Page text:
Mayo Researchers Score Another Neurodegenerative Disease Patent

Jacksonville team’s latest describes drug treatment for frontotemporal dementia.

A medical team led by a renowned Mayo Clinic researcher has patented a drug treatment method for frontotemporal dementia, a rare, genetic and rapidly progressive neurodegenerative brain disorder that can affect behavior, cognition, language and motor skills.
It’s the second notable dementia-related patent awarded in the last three months to Mayo researchers based at the clinic’s Jacksonville, Florida facility. 
The latest patent is for a novel type of molecular compound designed to stimulate the production of a key brain protein that is lacking in patients with frontotemporal dementia (FTD), and also covers its delivery to the brain via a virus.
One of the inventors cited is Mayo neuroscience professor Rosa Rademakers, whose lab has made several significant discoveries in fighting devastating neurological diseases such as FTD, Alzheimer's disease, amyotrophic lateral sclerosis (ALS), as well as Parkinson’s disease-related syndromes.
Also listed as inventors are fellow researchers at academic institutions in Belgium, the United Kingdom and Canada.
The method disclosed by Rademakers and her colleagues is based on a striking characteristic of those suffering from FTD as well as ALS: a deficiency of a protein called progranulin, or PGRN, which is essential for the proper functioning of brain neurons. Without sufficient quantities of PGRN, the brain’s frontal and temporal lobes gradually atrophy.
Rademakers’ research in genetic sequencing five years ago identified a mutation in the gene known as C9ORF72 as a key biomarker for FTD—an accomplishment which in April earned the 37-year-old educator the 2016 Potamkin Prize for Research in Pick’s, Alzheimer’s and Related Diseases, one of the highest honors in neuroscience.
There are currently no treatments for FTD, which strikes many patients in the prime of life, progresses rapidly and is ultimately fatal. One of the main avenues of research has been to seek ways to boost levels of PGRN in the brain through new kinds of drugs. That process, however, has yet to yield any successes. For instance, Massachusetts-based FORUM Pharmaceutics was working on a drug to boost PGRN levels, but went out of business this year when its other drug candidates for Alzheimer’s disease failed in clinical trials.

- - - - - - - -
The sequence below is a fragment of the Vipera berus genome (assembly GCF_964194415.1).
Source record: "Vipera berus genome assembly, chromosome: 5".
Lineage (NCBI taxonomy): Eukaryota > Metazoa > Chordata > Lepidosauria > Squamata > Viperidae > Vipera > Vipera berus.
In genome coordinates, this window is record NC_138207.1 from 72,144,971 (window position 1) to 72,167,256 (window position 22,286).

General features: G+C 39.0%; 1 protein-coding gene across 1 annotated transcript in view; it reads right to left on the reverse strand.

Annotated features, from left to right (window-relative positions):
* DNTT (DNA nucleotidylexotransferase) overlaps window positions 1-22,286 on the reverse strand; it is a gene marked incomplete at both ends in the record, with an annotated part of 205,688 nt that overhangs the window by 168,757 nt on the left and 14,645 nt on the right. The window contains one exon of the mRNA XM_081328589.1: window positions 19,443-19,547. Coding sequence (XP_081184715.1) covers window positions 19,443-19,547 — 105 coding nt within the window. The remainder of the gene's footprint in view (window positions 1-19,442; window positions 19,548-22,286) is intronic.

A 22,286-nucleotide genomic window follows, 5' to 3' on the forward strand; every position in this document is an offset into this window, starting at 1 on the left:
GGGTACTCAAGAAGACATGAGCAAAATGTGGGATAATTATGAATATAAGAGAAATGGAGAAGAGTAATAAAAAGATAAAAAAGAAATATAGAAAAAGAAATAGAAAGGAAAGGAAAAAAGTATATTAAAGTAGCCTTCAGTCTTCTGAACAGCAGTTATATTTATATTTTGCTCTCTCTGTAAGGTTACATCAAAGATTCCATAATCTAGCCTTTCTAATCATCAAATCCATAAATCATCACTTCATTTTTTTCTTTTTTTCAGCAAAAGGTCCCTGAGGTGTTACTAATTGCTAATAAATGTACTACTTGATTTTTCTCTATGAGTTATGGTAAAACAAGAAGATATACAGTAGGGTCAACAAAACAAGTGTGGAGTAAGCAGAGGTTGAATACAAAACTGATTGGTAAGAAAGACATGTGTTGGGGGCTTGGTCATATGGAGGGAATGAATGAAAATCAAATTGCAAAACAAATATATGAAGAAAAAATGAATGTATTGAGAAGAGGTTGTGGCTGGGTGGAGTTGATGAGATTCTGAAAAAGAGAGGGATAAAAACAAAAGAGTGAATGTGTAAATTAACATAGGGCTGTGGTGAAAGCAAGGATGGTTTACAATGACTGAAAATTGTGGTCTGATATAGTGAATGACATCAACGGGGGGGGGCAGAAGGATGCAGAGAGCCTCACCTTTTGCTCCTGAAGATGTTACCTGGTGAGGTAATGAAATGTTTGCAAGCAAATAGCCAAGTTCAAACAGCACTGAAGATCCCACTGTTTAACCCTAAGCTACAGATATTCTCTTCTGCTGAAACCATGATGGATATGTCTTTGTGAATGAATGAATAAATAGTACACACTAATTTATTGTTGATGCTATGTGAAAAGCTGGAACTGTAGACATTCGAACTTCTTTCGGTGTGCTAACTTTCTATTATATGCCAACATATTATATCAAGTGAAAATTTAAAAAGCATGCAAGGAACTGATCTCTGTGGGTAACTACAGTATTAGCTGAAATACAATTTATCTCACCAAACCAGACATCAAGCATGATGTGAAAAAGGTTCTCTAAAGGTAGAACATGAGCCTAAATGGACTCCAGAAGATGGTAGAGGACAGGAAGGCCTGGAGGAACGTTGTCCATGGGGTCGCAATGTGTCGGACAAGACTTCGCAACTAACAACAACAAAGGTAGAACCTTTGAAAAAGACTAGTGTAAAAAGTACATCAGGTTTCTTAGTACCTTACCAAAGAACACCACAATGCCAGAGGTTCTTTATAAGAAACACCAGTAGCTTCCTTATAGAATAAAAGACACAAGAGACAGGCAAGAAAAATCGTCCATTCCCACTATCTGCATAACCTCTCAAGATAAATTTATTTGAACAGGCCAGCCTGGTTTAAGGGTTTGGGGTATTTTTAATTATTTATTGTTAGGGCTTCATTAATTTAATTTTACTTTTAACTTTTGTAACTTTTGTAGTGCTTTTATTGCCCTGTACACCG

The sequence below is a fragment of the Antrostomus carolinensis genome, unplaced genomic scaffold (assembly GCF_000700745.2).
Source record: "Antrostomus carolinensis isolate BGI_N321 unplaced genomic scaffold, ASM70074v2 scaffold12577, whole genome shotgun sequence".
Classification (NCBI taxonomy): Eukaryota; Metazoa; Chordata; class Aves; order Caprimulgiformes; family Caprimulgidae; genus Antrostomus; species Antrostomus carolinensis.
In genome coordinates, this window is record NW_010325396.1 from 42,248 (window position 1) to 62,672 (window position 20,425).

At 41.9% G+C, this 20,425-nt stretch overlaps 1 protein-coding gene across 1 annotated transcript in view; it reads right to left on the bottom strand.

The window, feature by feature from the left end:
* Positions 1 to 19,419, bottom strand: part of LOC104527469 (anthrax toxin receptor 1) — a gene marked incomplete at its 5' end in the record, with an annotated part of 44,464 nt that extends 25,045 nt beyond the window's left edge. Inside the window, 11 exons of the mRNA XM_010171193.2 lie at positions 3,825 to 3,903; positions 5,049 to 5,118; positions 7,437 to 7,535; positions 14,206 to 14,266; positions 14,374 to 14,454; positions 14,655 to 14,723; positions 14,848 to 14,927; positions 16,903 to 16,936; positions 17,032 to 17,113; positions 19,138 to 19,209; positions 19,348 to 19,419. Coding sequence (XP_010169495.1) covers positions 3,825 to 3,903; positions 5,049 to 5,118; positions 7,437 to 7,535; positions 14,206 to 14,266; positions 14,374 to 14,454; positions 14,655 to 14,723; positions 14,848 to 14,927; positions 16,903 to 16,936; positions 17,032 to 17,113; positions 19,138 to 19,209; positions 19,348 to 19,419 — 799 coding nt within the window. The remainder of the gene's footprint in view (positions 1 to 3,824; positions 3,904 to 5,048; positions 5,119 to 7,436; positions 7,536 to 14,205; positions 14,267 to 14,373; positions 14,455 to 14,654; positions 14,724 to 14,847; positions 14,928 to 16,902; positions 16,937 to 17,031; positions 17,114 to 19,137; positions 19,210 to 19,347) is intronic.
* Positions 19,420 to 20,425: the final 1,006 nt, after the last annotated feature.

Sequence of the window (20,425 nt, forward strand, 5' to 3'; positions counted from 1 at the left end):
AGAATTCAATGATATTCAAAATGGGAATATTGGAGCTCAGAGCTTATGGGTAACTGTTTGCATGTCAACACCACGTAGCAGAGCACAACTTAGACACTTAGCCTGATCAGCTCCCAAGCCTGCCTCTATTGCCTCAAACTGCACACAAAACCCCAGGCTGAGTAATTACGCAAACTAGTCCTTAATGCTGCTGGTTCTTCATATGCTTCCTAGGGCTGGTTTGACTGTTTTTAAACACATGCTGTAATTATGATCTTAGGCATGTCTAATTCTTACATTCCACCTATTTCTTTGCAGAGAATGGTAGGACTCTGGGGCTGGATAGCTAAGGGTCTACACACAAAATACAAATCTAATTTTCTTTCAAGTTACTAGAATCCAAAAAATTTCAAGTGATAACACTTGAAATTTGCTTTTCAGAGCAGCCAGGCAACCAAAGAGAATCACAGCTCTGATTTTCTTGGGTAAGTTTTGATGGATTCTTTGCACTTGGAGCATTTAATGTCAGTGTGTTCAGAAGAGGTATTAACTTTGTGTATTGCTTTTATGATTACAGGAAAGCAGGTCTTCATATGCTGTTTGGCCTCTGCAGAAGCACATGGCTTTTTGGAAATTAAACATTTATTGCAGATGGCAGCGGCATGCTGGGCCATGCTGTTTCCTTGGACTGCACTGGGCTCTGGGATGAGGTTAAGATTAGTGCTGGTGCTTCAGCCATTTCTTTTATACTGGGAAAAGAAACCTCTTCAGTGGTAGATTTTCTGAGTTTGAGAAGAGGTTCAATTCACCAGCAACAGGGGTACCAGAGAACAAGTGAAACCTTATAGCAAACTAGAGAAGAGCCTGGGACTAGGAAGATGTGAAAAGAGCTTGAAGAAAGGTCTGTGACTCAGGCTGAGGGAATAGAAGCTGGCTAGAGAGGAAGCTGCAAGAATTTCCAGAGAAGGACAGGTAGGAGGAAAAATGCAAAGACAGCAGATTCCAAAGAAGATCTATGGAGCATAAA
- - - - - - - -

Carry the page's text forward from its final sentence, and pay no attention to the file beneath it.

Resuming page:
In 2013, Rademaker and her colleagues earned a patent on a method of genetically testing for FTD in patients who have a family history of the disease. It was based, in part, on their discovery that mutations within the PGRN gene’s nucleic acid are linked to dementias such as FTD.
The current patent extends on that intellectual property to disclose a new method of increasing PGRN levels by administering manufactured PGRN polypeptides (a polypeptide is a chain of linked amino acids). Also described in the patent is a method of delivering the drug to the brain by piggybacking it onto a benign bioengineered virus.
With the new patent, Mayo’s team of neurological researchers is on an IP hot streak. In September, the U.S. Patent Office granted them ownership of a new kind of genetic test targeting ALS and FTD invented by members of the clinic’s Neurodegenerative Diseases Lab, led by Leonard Petrucelli.
Petrucelli and his colleagues made news last year with the announcement that they had developed a mouse model that mimics the human neuropathological and behavioral features associated with the most common genetic form of ALS and FTD caused by the C9ORF72 gene mutation.
Their mouse model has been hailed as a breakthrough because the mice exhibit human pathologies such as hyperactivity, anxiety, antisocial behavior and motor deficits. The brains of the specially bred mice have key hallmarks of the disorders, including toxic clumps of ribonucleic acids (RNA) and TDP-43, a protein that has long been known to go awry in the majority of ALS and FTD cases.